Recently I have heard of Cristiano Ronaldo supporting the narcissistic idea that he is an idol for youth, or better, an example for youngsters. Well, this doesn’t exceed those unforgettable words about being criticised because he was handsome –arguably–, rich –indisputable– and a good player –one of the best, actually, if not the best right now–, but this epitaph renews old flaws in egotistic CR7.
And the blame isn’t his. Not totally, at least. He has been remembered once and again of his almost godlike qualities, much over the reasonable, until the point in which one doesn’t know if he is a demigod or a whole one. A good deal of euros per minute complete the spell and convince the most self-critical one. If a pornographic current account and the vacuous and neverending cheers and raw admiration of mindless fans hungry –if not starving– for epic don’t convert the humblest person on earth into a stupid brat nothing will.
Ronaldo will be another victim of football. A millionaire one, yes, but have a look at him five years from his retirement. There is no other field of failure and collapse like that of former sports men, being idolized and workshipped with interminable inconditional admiration and money just to end up alone, forgotten and bankrupt after a host of bad decisions closely related to luxury, glamour, compulsivity, vice and everything that money and fame can buy.
The twilight of the Gods must be something that no one can bear, that’s true. It makes you blind and deaf, if not completely dumb. And the worst is when you lose perspective, when you really believe that you are an example for others. I won’t deny that the Portuguese striker has got plenty of qualities, that he is one of the best in soccer history, that his pectorals are to be envied and desired, but from that to consider him a referent there is a huge stretch. I admit that his obsessive love for vigorexia, fitting and good shape make him a superhuman athlete, that those virtues can be extrapolated as effort, working hard and insist in life, but no more. The way he handles his fame is selfish, arrogant and childish. He is more a divo and a celebrity than a footballer. In spite of that, he is still a superb one, which makes it clear to what extent Ronaldo has been alienated by a massive overdose of idolatry.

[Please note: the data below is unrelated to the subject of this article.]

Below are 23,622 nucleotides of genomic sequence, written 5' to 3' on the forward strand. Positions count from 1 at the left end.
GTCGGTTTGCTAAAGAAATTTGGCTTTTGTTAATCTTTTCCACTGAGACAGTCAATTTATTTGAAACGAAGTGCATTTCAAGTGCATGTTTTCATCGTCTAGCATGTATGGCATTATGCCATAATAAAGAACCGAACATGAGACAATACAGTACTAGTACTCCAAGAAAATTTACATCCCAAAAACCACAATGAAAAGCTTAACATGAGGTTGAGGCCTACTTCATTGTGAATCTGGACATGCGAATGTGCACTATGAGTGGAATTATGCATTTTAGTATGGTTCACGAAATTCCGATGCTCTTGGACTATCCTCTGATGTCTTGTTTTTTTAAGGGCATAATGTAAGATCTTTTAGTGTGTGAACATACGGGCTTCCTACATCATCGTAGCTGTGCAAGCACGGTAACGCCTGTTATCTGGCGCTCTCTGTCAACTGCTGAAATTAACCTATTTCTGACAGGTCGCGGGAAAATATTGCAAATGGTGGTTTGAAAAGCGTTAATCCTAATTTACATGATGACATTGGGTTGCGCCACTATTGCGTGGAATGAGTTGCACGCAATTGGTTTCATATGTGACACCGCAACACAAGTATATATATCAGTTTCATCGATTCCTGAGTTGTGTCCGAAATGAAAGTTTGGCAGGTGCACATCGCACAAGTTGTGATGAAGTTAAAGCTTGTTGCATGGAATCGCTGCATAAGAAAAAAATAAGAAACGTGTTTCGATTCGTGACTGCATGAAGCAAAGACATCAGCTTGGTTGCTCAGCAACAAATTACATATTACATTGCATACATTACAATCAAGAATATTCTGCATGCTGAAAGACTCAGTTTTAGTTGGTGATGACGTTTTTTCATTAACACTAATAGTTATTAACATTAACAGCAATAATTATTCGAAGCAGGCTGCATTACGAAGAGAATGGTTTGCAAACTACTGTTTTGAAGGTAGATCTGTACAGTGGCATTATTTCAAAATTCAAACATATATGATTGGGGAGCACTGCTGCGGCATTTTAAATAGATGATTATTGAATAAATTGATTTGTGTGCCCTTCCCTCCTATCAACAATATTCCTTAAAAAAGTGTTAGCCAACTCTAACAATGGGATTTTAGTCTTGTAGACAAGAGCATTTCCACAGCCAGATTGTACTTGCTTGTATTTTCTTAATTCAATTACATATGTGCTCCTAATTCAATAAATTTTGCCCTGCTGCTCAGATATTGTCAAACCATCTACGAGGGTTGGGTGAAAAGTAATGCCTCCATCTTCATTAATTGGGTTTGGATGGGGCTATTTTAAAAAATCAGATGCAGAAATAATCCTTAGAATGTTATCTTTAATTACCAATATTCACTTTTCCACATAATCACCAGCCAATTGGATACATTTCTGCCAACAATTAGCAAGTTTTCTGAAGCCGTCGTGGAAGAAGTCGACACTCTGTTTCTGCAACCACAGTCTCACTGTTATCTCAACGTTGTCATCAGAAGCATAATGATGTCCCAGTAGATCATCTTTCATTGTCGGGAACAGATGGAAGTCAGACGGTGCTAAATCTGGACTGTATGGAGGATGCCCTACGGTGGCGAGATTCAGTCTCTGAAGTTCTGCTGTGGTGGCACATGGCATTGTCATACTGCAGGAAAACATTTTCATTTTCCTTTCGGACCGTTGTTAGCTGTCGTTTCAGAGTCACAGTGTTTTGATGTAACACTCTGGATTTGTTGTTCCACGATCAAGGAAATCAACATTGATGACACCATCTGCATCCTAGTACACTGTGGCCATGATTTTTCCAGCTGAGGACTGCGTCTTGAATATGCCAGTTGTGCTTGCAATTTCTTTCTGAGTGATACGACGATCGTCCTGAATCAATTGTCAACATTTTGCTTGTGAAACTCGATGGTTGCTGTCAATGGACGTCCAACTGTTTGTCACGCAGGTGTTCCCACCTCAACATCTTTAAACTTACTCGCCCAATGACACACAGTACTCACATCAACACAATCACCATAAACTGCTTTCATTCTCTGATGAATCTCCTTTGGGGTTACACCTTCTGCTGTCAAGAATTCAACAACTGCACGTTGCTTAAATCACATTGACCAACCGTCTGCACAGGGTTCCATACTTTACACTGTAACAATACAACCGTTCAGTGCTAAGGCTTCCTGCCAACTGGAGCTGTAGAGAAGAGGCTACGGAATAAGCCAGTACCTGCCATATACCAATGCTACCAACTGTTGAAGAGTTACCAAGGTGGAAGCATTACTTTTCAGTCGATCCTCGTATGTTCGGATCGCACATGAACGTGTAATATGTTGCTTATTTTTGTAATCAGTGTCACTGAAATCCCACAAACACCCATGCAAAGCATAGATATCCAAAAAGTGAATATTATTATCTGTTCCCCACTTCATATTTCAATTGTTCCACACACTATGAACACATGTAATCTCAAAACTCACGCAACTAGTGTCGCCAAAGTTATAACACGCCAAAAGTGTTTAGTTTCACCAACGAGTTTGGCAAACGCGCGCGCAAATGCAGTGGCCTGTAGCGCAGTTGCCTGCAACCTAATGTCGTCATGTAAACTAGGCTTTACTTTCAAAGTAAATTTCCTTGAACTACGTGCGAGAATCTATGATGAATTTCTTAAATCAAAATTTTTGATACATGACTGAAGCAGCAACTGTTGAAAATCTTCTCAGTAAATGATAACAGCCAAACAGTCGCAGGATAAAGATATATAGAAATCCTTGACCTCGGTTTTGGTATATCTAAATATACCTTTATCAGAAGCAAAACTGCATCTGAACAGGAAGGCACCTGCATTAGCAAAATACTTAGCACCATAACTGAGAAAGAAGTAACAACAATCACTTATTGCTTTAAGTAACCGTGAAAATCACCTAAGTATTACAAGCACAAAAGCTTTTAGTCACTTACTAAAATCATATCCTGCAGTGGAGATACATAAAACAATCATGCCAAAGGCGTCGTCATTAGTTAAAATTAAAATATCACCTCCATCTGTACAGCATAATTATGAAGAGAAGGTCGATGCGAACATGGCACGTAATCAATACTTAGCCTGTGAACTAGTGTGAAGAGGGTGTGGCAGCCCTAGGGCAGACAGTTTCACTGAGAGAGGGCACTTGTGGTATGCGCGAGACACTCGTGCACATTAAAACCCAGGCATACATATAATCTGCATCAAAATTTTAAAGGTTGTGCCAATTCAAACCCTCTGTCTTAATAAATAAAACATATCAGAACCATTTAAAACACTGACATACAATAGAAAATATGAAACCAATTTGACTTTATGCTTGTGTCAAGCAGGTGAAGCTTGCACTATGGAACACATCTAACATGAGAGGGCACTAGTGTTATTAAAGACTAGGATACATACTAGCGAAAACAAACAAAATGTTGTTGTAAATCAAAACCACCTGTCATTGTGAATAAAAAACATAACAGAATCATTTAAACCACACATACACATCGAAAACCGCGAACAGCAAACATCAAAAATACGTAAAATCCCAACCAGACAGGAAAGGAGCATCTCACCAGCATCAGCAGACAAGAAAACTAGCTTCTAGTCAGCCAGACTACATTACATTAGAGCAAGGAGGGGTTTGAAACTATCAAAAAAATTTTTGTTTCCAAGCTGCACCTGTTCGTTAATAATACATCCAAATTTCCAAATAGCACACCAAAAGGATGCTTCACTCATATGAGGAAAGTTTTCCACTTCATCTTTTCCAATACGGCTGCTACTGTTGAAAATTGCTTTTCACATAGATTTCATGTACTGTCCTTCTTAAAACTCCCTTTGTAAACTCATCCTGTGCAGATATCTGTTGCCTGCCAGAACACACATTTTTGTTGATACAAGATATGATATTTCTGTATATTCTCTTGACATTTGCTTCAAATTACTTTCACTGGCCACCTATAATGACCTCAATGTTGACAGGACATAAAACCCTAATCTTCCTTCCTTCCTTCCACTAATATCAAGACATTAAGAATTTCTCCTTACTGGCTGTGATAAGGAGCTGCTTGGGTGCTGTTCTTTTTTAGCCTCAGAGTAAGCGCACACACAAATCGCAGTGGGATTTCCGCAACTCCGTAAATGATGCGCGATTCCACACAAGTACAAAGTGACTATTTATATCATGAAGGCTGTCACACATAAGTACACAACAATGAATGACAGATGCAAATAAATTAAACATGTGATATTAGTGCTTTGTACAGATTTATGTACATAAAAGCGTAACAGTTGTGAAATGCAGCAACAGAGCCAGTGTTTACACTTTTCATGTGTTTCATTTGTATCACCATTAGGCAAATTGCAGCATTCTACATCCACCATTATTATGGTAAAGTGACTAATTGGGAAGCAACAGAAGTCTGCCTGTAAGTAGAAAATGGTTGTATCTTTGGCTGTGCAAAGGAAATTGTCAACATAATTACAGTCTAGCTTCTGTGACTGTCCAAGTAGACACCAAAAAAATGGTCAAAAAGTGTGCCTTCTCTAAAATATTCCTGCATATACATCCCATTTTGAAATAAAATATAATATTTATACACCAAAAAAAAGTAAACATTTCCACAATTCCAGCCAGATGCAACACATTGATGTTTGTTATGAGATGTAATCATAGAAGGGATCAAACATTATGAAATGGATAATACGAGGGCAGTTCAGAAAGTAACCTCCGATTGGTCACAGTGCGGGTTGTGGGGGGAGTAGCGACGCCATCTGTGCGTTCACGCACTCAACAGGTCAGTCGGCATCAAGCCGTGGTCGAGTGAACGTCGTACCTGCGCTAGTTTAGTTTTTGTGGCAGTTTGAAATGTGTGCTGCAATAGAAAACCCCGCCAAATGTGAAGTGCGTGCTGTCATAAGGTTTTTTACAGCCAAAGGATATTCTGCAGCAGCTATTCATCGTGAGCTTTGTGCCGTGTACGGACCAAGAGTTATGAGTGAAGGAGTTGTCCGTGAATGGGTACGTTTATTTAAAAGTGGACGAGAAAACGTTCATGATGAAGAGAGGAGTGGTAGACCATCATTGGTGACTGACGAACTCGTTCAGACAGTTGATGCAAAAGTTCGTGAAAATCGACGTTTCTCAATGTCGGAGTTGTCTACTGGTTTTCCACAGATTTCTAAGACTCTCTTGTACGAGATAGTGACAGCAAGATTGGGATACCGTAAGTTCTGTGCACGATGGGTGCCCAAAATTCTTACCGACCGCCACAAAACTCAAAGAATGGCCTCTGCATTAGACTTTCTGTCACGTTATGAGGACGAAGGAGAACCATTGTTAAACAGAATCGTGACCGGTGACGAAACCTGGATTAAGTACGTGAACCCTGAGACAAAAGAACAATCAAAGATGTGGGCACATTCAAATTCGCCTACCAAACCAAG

It’s a pity that the youth don’t use common people as referents, but these are the market rules. Take it or leave it. The world will not change in a sigh. Well, maybe, if it is the phenomenon from Madeira who emits it.